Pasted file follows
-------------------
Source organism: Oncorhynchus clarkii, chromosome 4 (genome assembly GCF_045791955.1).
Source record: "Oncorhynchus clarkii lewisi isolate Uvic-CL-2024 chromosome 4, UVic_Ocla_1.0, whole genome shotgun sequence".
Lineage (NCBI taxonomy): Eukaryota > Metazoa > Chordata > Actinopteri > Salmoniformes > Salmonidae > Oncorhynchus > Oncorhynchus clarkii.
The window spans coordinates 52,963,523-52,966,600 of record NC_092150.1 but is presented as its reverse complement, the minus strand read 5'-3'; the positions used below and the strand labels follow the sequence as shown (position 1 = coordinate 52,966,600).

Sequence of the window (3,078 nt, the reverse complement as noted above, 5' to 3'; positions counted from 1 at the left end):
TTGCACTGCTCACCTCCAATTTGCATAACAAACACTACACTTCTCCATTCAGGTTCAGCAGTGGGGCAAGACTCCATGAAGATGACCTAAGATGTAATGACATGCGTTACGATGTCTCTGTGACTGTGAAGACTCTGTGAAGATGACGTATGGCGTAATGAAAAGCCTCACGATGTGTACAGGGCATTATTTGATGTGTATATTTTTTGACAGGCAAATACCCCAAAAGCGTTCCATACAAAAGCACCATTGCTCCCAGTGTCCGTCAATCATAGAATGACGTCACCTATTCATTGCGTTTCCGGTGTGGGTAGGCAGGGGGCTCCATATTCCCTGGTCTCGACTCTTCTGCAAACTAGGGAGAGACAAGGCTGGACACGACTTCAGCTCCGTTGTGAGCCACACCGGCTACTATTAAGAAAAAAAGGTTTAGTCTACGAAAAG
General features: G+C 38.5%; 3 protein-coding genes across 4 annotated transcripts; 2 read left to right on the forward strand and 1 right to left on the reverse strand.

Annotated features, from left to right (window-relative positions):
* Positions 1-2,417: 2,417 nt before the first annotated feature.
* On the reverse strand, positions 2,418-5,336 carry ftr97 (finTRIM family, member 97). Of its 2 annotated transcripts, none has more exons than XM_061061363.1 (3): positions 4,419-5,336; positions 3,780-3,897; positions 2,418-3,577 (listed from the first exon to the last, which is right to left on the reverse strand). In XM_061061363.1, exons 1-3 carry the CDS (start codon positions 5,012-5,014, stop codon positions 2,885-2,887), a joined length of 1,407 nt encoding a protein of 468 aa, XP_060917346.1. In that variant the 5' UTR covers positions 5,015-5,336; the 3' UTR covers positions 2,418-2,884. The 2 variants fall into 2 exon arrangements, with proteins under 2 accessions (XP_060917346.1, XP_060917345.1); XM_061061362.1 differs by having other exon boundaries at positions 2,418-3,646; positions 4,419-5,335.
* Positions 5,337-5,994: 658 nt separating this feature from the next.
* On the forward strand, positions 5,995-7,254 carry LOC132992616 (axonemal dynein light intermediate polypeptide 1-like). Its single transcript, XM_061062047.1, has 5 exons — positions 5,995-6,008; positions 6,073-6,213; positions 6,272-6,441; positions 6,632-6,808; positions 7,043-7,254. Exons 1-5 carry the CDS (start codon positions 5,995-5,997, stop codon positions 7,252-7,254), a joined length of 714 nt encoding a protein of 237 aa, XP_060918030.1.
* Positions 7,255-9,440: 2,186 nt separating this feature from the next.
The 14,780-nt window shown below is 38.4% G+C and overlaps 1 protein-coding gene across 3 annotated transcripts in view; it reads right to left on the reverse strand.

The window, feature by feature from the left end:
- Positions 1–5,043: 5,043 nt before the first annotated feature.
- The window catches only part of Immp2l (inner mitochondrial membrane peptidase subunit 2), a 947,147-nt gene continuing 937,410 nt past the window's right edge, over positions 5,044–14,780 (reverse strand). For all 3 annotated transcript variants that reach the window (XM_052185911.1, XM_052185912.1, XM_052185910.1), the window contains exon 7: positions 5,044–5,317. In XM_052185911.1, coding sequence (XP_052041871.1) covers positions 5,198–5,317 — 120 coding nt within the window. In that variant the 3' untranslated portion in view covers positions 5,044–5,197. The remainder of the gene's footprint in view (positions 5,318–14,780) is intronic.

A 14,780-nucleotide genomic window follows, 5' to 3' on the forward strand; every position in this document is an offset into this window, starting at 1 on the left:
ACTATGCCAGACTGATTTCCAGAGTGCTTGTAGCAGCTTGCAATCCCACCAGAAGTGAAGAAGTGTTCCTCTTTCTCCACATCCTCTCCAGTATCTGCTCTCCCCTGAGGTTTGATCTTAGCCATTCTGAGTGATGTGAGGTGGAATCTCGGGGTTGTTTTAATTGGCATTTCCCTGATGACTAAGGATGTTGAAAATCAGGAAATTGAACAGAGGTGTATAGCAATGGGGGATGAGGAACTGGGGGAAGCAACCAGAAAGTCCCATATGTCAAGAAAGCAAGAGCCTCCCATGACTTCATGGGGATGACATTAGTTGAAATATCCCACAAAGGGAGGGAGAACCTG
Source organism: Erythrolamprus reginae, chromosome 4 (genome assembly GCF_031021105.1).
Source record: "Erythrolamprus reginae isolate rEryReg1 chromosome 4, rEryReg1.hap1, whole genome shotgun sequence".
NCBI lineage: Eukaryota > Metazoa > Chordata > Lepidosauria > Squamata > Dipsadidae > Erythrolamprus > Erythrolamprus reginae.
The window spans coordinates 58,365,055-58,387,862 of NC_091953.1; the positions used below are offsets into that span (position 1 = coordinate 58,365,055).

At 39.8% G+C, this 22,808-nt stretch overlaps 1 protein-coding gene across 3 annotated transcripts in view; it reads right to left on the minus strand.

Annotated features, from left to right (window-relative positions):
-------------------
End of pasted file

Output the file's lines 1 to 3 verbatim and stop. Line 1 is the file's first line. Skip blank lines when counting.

Source organism: Oncorhynchus clarkii, chromosome 4 (genome assembly GCF_045791955.1).
Source record: "Oncorhynchus clarkii lewisi isolate Uvic-CL-2024 chromosome 4, UVic_Ocla_1.0, whole genome shotgun sequence".
Lineage (NCBI taxonomy): Eukaryota > Metazoa > Chordata > Actinopteri > Salmoniformes > Salmonidae > Oncorhynchus > Oncorhynchus clarkii.